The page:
What will your E&O policy not cover?
Errors and omissions (E&O) insurance protects law firms and title agencies against malpractice claims. Too often, law firms, title agents, and other professionals report claims to their insurance provider only to get a rude surprise when the insurer determines that the claim is not covered.
Errors and omissions insurance policies include exclusions barring coverage for certain claims. It’s important to read through your E&O insurance to understand what is covered and what is not, so you can avoid issues not covered or get additional insurance to protect your firm or agency.
Here are the most common errors and omissions policy exclusions.
Intentional Harm or Wrongdoing
E&O policies typically cover claims arising out of any “wrongful” or “negligent” act, error, or omission related to the policyholder’s professional services. They also cover any failure to render professional services as promised or as expected.
Intentional acts of wrongdoing or harm are not covered by professional liability insurance. Most policies include an explicit exclusion for any claim arising from intentional, fraudulent, dishonest, or criminal acts. So, no matter how troubling a client might be, your E&O insurance will not cover damages claimed if you intentionally cause the client harm. Intentional misconduct can be in many forms, like refusing to return phone calls, misplacing a file, or intentionally missing important deadlines.
Bodily Injury and Property Damage
E&O insurance does not provide coverage for bodily injury and/or property damage arising from the rendering of professional services. Bodily injury is defined as actual physical injury, disease, or sickness sustained by a person. Property damage is defined as loss of use of tangible property or physical injury of tangible property.
If a client trips over an electric cord in your office, leading to a shoulder-breaking fall, or an employee gets a sprained ankle due to potholes in your parking lot, your E&O insurance won’t pay for their medical expenses or lost income. Likewise, if a client’s car gets damaged during a meeting in your office, E&O won’t cover costs related to its repair.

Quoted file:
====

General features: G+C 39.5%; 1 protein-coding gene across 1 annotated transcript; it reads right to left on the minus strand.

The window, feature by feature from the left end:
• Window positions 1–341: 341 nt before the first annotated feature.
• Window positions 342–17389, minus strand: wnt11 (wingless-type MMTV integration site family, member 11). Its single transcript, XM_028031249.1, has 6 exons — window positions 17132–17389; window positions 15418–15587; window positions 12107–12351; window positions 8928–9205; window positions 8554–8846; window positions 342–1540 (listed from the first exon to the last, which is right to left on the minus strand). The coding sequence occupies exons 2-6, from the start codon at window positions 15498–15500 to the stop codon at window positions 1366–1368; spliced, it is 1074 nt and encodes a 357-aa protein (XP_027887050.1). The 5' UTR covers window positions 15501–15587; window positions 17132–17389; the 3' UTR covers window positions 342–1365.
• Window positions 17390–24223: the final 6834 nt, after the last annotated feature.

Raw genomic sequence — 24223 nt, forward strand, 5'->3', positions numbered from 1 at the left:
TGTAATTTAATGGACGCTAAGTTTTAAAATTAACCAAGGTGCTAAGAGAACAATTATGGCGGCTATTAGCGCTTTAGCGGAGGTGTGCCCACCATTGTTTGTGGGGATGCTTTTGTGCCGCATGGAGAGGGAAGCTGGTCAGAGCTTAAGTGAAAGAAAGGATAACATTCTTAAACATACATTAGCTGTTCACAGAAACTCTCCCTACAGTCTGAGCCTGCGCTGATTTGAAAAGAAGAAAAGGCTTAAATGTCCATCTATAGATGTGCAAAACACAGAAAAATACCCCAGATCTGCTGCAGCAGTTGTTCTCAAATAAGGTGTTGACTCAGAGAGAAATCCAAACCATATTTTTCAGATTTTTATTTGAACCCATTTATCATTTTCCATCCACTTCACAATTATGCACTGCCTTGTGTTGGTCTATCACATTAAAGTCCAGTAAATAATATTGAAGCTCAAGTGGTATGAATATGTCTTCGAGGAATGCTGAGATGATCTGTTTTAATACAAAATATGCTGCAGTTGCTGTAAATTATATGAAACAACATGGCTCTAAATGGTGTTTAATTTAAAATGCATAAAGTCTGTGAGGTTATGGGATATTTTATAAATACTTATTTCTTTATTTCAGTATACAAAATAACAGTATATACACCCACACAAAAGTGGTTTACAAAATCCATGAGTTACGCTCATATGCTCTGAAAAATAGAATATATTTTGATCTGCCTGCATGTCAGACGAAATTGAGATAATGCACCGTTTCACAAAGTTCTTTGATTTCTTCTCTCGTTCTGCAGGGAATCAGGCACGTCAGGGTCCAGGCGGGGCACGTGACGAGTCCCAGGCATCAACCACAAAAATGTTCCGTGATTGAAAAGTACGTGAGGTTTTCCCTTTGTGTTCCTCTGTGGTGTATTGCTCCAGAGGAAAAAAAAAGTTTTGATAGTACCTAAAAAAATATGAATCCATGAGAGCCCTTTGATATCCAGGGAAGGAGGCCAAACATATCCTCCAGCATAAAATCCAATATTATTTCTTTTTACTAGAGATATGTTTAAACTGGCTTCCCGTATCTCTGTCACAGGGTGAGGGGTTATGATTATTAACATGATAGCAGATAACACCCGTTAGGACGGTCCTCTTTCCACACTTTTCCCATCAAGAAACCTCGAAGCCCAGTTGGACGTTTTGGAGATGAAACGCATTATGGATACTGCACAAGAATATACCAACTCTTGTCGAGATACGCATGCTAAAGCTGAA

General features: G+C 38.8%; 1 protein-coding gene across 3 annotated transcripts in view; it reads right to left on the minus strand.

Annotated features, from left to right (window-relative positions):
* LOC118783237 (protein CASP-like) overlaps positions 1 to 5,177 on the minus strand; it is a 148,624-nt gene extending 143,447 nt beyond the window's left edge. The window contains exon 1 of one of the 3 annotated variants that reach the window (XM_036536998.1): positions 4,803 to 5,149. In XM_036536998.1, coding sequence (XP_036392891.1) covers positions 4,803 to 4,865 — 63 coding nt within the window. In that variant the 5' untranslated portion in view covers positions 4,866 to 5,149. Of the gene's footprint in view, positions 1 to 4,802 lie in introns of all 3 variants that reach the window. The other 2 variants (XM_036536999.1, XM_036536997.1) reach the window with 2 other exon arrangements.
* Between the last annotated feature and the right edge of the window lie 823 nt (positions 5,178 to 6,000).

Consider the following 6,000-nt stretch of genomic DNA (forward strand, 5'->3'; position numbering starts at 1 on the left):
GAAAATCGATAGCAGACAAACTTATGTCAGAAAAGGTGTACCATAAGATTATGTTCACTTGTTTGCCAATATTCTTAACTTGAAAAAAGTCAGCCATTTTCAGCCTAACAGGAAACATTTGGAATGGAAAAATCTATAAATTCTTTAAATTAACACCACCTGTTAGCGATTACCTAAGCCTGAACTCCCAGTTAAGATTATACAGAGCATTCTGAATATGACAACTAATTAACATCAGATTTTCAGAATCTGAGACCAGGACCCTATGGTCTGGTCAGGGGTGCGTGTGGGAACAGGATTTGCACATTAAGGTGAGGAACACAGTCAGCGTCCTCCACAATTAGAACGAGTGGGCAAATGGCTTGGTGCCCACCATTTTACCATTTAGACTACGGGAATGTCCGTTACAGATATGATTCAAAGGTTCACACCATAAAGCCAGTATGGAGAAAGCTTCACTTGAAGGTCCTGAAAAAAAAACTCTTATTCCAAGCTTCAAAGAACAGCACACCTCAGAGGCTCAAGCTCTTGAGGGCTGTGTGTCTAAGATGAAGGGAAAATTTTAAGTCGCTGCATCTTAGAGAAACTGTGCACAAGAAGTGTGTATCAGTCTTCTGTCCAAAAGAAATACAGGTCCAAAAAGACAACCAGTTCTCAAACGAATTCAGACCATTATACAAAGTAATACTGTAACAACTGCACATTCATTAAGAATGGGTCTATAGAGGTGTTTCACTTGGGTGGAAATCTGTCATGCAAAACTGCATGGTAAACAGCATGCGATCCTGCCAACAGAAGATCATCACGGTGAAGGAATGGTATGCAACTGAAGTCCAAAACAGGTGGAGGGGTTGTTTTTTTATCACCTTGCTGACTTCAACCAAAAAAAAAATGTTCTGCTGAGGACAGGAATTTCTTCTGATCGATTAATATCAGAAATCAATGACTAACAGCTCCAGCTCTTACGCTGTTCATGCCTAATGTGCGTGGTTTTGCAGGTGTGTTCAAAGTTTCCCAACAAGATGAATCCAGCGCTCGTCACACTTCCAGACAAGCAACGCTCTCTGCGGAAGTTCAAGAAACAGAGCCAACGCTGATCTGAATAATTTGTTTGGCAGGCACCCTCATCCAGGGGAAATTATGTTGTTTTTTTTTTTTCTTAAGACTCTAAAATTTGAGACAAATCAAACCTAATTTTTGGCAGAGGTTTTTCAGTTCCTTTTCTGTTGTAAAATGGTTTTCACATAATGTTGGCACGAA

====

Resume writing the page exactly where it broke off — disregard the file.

To protect your firm or agency from these risks, you must have general liability insurance and workers’ compensation insurance coverage.
Issues of fraud come in many forms in the insurance industry. These issues are relevant to determining the validity of claims and also determining if a policyholder made a timely disclosure of the claim at the inception of the insuring relationship. Errors and omissions policies purchased by attorneys and title agents contain a “prior knowledge” exclusion, which bars coverage for a malpractice claim that the policyholder knew about before the issuance of the policy.
A prior knowledge exclusion might assert that the policy doesn’t provide coverage for claims arising out of any negligent act, error, or omission occurring prior to the policy’s inception date if you knew or should have reasonably known that a negligent act, error, omission might be the basis of a claim or lawsuit. The “prior” component applies when your knowledge of the claim occurred before the effective date of your policy. A single prior knowledge claim could result in your insurer denying you coverage.
Errors and omissions insurance doesn’t cover any employment-related issues. Employment-related claims involve an employee or group of employees suing your company over wrongful termination, sexual harassment, workplace discrimination, defamation, demotion, breach of employment agreement, or any other unlawful or unjust treatments under the Employment Relations Act.
E&O insurance policies doesn’t cover acts, omissions, or negligent acts related to employment. It also doesn’t cover workplace injuries. It exclusively covers issues related to professional services rendered to clients. You’ll need an Employment Practices Liability Insurance (EPLI) for employment-related claims or workers’ compensation insurance for workplace injuries.
Failure to Protect Personal Information
Personal information is a valuable commodity in today’s digital world. However, a client’s sensitive data may fall into the wrong hands due to human error, negligent business processes, security failures, or cybercrime. A client might sue your firm for emotional distress, financial losses, or loss of privacy. Errors and omissions insurance policies will not cover the damages claimed.
In the insurance industry, marketing mistakes are referred to as “advertising injuries.” False advertising refers to misleading or deceptive marketing methods that fail to showcase the genuine attributes of a service. Advertisements influence a client’s hiring decisions but can be the basis of a claim or lawsuit if they are incorrect, far-fetched, or misleading.
The descriptions or guaranteed outcomes might not match the provided services. Many errors and insurance policies do not provide advertising injury coverage. Your general liability insurance may take care of your legal expenses when you’re accused of advertising wrongs.
Save Money with Comprehensive E&O Insurance
An errors and omissions insurance policy shouldn’t be treated as a blanket policy that provides coverage for every situation at every level. When purchasing a policy, you need to know what is covered and what isn’t to get ahead of certain liabilities.
For comprehensive errors and omissions insurance policies that will meet and match your exact coverage requirements, you can rely on Attorneys First Insurance. We only serve attorneys and title agents, providing better terms and coverage at considerably lower rates. Contact us today to get a free quick quote.